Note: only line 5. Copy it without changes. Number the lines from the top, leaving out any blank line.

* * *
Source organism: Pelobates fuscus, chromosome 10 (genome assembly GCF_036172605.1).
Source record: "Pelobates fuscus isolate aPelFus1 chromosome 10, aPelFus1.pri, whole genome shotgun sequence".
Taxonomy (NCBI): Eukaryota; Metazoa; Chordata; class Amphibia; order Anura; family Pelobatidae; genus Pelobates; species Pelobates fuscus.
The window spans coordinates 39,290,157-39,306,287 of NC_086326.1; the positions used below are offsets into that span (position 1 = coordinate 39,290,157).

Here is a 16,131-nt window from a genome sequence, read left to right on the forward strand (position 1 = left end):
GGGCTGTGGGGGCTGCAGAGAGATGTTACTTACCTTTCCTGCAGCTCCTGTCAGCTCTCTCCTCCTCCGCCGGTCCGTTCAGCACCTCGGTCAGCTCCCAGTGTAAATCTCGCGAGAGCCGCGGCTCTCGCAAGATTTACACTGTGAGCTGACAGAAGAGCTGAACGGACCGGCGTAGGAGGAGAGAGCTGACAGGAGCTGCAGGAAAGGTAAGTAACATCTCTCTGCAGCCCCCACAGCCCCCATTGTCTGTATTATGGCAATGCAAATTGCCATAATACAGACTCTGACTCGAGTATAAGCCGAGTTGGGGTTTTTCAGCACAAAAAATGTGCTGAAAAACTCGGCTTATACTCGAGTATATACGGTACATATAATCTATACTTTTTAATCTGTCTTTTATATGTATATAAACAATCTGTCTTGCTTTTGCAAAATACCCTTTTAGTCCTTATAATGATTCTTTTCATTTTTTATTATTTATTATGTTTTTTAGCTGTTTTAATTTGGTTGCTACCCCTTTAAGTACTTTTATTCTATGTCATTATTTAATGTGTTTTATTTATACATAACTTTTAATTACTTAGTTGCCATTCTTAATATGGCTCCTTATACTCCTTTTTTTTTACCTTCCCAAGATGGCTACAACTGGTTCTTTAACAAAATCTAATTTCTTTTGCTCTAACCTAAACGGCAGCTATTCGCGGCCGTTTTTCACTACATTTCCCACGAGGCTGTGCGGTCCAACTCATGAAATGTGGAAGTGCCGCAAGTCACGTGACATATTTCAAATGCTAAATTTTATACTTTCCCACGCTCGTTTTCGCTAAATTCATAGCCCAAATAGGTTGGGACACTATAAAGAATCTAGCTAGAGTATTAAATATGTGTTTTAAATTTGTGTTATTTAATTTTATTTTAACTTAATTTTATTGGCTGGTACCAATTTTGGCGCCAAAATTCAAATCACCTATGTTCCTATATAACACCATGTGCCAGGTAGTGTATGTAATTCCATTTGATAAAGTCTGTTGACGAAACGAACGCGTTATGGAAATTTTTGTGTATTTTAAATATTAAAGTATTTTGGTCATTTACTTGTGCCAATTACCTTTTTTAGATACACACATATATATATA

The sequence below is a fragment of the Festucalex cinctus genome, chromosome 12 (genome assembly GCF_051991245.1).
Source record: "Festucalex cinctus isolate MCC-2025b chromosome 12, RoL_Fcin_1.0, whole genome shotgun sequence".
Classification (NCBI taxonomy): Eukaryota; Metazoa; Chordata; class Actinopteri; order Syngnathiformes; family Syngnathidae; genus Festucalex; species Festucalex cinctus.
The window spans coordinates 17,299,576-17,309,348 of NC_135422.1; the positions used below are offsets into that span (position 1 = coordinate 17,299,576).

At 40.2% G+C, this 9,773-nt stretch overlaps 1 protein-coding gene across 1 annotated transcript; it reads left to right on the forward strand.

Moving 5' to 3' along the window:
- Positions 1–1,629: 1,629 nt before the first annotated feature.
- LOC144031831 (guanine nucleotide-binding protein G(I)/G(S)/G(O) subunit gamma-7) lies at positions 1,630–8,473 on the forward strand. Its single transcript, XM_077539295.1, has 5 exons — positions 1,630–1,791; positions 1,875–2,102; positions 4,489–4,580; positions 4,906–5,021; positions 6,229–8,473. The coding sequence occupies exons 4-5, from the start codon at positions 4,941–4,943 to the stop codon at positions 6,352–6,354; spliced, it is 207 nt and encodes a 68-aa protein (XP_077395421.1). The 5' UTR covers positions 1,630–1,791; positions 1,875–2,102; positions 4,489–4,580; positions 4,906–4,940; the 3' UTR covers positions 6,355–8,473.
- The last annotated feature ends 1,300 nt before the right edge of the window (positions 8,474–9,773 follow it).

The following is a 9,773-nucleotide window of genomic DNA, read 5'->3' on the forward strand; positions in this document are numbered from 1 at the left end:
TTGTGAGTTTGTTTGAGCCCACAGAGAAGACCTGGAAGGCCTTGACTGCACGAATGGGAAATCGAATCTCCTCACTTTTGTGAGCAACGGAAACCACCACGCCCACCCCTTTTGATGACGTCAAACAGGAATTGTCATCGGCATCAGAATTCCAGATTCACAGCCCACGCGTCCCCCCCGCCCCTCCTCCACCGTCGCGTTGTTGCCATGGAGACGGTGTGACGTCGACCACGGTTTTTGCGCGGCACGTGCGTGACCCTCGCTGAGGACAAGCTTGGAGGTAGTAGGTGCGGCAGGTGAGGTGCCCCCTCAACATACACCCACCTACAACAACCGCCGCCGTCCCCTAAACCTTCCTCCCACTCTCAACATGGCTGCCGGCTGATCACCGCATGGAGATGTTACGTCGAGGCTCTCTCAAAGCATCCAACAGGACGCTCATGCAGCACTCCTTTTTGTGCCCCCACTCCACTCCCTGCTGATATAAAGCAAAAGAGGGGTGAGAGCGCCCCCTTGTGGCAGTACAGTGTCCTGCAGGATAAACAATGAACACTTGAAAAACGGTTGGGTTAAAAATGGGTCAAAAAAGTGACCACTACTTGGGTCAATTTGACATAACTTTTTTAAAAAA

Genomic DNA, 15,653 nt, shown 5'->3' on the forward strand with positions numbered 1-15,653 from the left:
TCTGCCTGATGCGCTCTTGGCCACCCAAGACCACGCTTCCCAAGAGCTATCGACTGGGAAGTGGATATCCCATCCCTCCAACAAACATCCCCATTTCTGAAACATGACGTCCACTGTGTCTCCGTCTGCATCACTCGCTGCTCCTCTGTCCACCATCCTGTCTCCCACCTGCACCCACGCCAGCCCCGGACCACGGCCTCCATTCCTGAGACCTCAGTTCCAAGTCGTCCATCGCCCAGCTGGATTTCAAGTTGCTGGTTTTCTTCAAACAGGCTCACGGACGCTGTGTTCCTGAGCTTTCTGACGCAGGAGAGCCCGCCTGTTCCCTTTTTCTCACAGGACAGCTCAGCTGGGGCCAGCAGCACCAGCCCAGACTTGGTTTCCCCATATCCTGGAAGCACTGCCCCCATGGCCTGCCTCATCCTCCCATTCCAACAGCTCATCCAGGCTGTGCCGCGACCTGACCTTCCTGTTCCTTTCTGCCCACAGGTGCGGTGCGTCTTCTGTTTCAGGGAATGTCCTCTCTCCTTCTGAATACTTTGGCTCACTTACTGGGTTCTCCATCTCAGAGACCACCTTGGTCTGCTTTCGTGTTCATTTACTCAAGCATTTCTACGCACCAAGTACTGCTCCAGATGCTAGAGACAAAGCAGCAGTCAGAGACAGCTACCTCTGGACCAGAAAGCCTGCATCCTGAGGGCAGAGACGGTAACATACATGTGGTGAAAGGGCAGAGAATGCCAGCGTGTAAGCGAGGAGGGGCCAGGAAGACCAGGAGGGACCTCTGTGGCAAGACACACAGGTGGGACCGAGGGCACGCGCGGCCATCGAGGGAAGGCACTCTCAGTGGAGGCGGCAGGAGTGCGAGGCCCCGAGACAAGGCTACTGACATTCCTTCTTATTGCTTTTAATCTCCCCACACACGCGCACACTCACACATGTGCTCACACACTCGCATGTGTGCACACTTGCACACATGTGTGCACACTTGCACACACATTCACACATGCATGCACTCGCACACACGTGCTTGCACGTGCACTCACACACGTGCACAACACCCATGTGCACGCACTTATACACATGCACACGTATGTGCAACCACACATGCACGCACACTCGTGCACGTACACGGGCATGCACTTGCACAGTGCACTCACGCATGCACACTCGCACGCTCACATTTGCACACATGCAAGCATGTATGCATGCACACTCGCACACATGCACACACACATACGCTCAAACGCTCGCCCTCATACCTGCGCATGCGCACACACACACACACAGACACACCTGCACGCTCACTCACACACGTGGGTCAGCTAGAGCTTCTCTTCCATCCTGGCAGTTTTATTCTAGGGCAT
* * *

Here is a 16,131-nt window from a genome sequence, read left to right on the forward strand (position 1 = left end):